Alvin Langdon Coburn
[Photographer, b. 1882, Boston, Massachusetts, d. 1966, Wales.]

 It is my hope that photography may fall in line with all the other arts and with her infinite possibilities, do things strange and more fascinating than the most fantastic dreams. 
 Why should not the camera throw off the shackles of conventional representation? (1916) 
 What we need in photography is more sincerity, more respect for our medium and less respect for its decayed conventions. (1916) 
 I wish to state here very emphatically that I do not believe in any sort of handwork or manipulations of a photographic print or negative. I would much rather have a hard, sharp, shiny, old-fashioned silver print... than the modern trash, half photography, half indifferent draughtsmanship... (1913)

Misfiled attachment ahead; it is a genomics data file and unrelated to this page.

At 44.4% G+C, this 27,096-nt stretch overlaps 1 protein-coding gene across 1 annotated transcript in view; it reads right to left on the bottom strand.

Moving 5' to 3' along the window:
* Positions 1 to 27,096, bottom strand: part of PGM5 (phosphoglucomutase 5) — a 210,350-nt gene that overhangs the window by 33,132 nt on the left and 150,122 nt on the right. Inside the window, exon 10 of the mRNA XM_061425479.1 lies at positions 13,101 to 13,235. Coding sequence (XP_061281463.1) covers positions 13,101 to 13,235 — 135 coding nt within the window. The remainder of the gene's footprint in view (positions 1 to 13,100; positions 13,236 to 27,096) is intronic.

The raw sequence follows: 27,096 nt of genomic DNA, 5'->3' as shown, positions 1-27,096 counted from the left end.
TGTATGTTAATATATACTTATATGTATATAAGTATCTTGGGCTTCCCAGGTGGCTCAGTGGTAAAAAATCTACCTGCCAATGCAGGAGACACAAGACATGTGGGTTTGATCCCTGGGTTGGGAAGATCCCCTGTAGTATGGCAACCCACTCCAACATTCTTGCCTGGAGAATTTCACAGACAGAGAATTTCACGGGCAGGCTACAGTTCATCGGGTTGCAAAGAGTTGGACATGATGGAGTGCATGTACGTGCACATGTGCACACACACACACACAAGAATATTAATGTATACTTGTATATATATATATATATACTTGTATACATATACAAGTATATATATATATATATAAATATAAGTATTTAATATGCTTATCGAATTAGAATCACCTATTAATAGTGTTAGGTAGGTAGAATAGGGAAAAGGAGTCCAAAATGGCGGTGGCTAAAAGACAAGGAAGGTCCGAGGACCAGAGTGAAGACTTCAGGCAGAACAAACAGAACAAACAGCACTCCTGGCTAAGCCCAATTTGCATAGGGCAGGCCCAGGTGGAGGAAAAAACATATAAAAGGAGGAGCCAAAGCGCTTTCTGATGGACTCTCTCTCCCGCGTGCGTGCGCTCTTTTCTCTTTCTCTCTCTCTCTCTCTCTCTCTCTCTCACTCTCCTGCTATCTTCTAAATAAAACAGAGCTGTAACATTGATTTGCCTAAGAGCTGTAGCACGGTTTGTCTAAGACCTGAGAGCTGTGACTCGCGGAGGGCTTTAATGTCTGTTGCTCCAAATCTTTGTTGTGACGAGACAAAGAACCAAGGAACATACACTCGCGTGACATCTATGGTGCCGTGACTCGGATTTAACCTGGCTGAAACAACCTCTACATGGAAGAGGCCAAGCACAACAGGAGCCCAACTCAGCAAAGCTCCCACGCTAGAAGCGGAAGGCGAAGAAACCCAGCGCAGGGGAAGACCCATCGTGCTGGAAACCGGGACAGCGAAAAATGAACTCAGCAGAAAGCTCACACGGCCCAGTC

Photography is too easy in a superficial way, and in consequence is treated slightingly by people who ought to know better. One does not consider Music an inferior art simply because little Mary can play a scale. (1916) 
 I affirm that any sort of photograph is superior to any sort of painting aiming at the same result. 
 I have not attempted to do anything eccentric in the way of portrayals, but I have studied my men and their works with enthusiasm, and in each instance I have tried to catch and reveal the elusive something that differentiates a man of talent from his fellows, and makes life worth while, worth struggling with towards ever great understanding. (1913) 
 Why, I ask you earnestly, need we go on making commonplace little exposures that may be sorted into groups of landscapes, portraits and figure studies? Think of the joy of doing something which it would be impossible to tell which was top and which was the bottom!... I do not think we have begun even to realize the possibilities of the camera. (1916) 
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